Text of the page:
Words can be complicated. They can hurt or heal, divide or unite. Foster understanding or cause great misunderstanding.
I have been hearing words on the news about Baltimore this week like thugs, looters, rioters. Riots. Uprisings.
Last week, when there was so much death in the seas between Africa and Europe, we heard people described as migrants. In Syria, Iraq, Afghanistan, Pakistan and other hot spots, we hear people referred to as villagers. People from Central America and Mexico are called illegal aliens.
These words all serve to separate them from us. They are villagers, we are suburbanites. They are migrants, we know people who are immigrants or refugees. They are rioters, thugs, looters. We know fans who got carried away during celebrations (and happened to hurt cops and burn cars and buildings). They were having riots, we have demonstrations. Us versus Them. Separation. Distinction.
Hmmm. They are not like us, making it so much easier to judge and criticize. What were they thinking? We wouldn’t do such a thing. They are problems. We are law abiding citizens.
But wait. What if we called them our brothers and sisters, sons and daughters? What if we thought of them as our neighbors? What if we replaced all those “they” words with children of God? Then how would we react?
Children of God protested the killing of an innocent man in Baltimore. Children of God are fleeing war, putting their children on a rickety, overloaded boat and risking everything for a better life. Children of God were victims of a terrible earthquake. Children of God are starving, thirsty, without hope. Children of God are walking hundreds of miles through Central America to our border for a chance at education, health care, good jobs, stability.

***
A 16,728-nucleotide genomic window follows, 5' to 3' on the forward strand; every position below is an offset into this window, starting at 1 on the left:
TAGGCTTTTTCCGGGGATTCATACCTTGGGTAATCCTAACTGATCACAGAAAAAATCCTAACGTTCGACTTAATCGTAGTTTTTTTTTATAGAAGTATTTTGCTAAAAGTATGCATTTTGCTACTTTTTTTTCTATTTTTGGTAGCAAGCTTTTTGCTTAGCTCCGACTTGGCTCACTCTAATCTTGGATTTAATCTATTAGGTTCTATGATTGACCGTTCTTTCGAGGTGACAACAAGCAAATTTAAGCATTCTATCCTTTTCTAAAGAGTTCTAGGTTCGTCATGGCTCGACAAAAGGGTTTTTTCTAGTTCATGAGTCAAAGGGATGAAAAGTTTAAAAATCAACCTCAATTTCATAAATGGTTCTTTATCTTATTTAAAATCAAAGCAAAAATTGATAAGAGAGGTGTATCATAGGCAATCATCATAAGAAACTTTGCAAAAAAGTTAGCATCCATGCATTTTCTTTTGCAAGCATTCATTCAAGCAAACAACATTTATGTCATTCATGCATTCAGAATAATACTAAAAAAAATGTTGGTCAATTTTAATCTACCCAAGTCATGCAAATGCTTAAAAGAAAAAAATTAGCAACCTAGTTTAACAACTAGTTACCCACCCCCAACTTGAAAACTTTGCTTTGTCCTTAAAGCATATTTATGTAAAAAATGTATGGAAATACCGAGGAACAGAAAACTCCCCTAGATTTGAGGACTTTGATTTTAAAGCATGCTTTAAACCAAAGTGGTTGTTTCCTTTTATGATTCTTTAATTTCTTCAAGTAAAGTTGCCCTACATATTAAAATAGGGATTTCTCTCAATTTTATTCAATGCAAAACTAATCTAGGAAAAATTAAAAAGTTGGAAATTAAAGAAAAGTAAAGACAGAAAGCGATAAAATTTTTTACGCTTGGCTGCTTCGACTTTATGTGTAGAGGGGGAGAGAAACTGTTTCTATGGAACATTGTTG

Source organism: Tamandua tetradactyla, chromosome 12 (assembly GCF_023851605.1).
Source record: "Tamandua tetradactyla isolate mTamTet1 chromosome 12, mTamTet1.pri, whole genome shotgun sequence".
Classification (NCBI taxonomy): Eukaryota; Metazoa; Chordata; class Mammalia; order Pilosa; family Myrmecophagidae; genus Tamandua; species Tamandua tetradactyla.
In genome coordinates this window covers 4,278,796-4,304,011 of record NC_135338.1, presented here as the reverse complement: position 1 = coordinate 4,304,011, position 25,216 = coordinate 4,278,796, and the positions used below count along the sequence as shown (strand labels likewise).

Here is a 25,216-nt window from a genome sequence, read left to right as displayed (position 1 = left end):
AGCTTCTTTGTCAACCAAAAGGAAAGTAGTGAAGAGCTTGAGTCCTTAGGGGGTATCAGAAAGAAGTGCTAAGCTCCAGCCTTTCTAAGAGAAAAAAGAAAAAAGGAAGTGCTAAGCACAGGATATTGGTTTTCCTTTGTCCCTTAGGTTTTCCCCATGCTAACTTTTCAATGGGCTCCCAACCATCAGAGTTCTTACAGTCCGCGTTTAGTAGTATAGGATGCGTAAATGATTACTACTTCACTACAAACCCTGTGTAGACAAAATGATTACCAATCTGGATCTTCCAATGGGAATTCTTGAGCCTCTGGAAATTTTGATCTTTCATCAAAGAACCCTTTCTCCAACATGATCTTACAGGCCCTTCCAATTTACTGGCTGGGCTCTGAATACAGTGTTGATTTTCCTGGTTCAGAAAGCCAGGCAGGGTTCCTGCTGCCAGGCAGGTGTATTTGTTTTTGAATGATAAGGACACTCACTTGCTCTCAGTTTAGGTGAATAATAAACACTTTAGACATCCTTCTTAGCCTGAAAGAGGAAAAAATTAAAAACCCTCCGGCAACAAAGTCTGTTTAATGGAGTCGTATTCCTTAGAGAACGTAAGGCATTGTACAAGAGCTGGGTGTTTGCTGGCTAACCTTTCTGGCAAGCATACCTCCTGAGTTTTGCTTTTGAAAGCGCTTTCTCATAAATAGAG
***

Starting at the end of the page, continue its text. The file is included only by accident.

Now they sound like us, don’t they? Turns out, there is no they. We are all us. Together, all children of God, all loved, all valued, all important.
Next time you watch the news or listen to the radio, replace the words migrant, villager, thug, rioter, looter with children of God, and see how it changes your perspective. It’s the first step to changing the way we act, the way we treat others, the way the world works.
Try it, and comment below what happens.